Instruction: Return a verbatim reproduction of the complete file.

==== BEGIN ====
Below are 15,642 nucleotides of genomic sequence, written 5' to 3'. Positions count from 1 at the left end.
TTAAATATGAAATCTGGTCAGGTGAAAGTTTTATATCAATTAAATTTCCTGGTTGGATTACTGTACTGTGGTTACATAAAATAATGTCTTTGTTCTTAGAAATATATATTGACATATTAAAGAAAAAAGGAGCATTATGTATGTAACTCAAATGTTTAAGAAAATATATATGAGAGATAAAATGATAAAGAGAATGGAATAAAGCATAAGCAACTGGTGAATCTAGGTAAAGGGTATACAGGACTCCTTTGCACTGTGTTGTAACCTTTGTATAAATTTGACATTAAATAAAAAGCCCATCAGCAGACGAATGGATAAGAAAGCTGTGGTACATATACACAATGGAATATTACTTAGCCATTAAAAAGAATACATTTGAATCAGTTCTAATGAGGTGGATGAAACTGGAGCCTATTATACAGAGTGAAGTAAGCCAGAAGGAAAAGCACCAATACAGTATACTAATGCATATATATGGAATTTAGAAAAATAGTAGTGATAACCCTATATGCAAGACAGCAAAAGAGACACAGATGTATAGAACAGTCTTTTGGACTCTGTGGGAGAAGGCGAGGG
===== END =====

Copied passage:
Below are 15,642 nucleotides of genomic sequence, written 5' to 3'. Positions count from 1 at the left end.
TTAAATATGAAATCTGGTCAGGTGAAAGTTTTATATCAATTAAATTTCCTGGTTGGATTACTGTACTGTGGTTACATAAAATAATGTCTTTGTTCTTAGAAATATATATTGACATATTAAAGAAAAAAGGAGCATTATGTATGTAACTCAAATGTTTAAGAAAATATATATGAGAGATAAAATGATAAAGAGAATGGAATAAAGCATAAGCAACTGGTGAATCTAGGTAAAGGGTATACAGGACTCCTTTGCACTGTGTTGTAACCTTTGTATAAATTTGACATTAAATAAAAAGCCCATCAGCAGACGAATGGATAAGAAAGCTGTGGTACATATACACAATGGAATATTACTTAGCCATTAAAAAGAATACATTTGAATCAGTTCTAATGAGGTGGATGAAACTGGAGCCTATTATACAGAGTGAAGTAAGCCAGAAGGAAAAGCACCAATACAGTATACTAATGCATATATATGGAATTTAGAAAAATAGTAGTGATAACCCTATATGCAAGACAGCAAAAGAGACACAGATGTATAGAACAGTCTTTTGGACTCTGTGGGAGAAGGCGAGGG